Western History & Genealogy Blog
Demons In Our Midst
As Halloween approaches this year, people have begun to put out their ghoulish decorations, prepare their hellish costumes and stay up to the wee hours of the morning watching the myriad of horror movies that seem to play on a constant loop. Seeing all of this ghoulish delight, I’m reminded of tales of true devils from our not so distant past.
Charles “Big Phil the Cannibal” Gardner, a mountain man, was said to have come from the mountains of Pennsylvania and headed to Colorado to make his fortune in the Rockies. He was a gigantic man with a repulsive demeanor and a lover of raw meat. He would consume so much raw beef at a sitting that the Arapahoe Indians often referred to him as “Big Mouth.” His devilish story tells the tale of a man who was sent by military representatives to Fort Laramie with dispatches. While on the trail, with his Indian guide, they were caught in a brutal snowstorm. After several days passed and there was no sign of Phil or his guide at Fort Laramie he was presumed dead. Then, one day, he was seen outside of the fort lugging something over his shoulder. When approached and questioned by the men at the fort as to where his Indian guide was he replied, “That is all that’s left of him,” and tossed down a severed bloody leg. Gardner went on to freely admit to eating the flesh of at least two Indians and one Frenchman. In myth, many Native American cultures, especially the Algonquin Indian tribes, believed that once a man turned to cannibalism by eating the flesh of another man they became a Wendigo. This Wendigo was a ghoul that stole the essence of a man by consuming his flesh. Some believed that this creature, that could act as and resemble a man, possessed the ability to move like a phantom amongst the living. Perhaps Big Phil was truly a Wendigo in disguise.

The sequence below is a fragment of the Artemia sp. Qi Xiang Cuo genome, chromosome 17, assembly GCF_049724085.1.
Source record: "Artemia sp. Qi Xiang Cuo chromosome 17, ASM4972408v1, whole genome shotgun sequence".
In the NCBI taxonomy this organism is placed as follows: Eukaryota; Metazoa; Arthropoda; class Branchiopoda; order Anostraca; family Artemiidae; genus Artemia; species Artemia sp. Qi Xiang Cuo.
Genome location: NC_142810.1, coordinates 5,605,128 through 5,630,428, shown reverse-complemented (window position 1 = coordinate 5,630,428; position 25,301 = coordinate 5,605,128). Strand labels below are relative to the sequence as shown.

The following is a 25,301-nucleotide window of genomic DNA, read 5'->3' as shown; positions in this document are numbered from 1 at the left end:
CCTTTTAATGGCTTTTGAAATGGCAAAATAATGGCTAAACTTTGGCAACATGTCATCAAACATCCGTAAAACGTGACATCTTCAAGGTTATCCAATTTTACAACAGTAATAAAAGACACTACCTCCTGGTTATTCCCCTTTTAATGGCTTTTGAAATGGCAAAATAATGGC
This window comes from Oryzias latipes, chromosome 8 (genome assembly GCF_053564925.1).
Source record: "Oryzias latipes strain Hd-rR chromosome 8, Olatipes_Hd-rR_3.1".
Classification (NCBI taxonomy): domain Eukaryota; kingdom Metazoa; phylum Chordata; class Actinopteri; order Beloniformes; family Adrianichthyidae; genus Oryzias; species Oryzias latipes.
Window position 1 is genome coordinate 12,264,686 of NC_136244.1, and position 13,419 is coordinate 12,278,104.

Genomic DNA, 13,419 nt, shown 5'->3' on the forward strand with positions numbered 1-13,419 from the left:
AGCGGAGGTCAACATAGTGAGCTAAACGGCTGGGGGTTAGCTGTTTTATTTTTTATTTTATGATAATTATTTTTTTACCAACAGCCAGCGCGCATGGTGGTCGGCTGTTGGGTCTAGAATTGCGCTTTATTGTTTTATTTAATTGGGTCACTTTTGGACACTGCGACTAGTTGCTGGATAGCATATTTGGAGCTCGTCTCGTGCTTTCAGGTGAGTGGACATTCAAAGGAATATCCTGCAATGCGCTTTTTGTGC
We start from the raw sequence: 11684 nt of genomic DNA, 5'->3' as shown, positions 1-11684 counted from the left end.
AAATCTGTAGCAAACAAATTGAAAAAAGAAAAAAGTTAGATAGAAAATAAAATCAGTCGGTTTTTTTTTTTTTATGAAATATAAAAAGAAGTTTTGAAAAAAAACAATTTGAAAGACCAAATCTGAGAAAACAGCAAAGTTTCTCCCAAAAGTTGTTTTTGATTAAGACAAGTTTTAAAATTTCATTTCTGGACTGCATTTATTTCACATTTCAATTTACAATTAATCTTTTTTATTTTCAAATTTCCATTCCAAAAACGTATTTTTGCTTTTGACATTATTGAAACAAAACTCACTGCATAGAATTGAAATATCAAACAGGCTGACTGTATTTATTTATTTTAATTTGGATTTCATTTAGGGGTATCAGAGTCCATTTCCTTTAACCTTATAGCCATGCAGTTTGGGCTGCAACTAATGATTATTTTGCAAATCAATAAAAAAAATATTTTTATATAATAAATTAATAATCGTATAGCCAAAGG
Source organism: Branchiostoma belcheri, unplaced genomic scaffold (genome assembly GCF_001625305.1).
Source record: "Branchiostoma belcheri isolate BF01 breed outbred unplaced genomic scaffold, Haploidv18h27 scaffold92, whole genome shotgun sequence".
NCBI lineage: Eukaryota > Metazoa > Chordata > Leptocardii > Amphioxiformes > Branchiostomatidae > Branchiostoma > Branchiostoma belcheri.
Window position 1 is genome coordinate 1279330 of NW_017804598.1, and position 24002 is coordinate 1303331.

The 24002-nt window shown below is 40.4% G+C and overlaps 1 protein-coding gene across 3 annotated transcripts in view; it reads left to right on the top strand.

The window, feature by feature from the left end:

Before the world was ever exposed to the likes of Charles Manson and Jeffery Dahmer the Old West hosted some of the country’s first serial killers. A family of serial killers, known as the Bloody Benders, owned an inn and small general store in Labette County of southeastern Kansas from 1871 to 1873. The family consisted of John Bender, his wife Mrs. Bender (later referred to as Kate, Sr., since no one knew her given name), son John, Jr., and daughter Kate. They are believed to have killed about a dozen travelers hiding their bodies in a trap door, stealing their belongings and eventually burying them in graves on the Bender property. When their crimes were discovered the family fled and they were never heard from again.
Checkout pictures of real killers here. And if you’re more into movies, checkout Ravenous, in the library's catalog. It stars Guy Pierce and Robert Carlyle and is a wonderful tale of the Wendigo myth, loosely based on the famous true stories of the Donner Party and Colorado Cannibals Alferd Packer and “Big Mouth” Phil.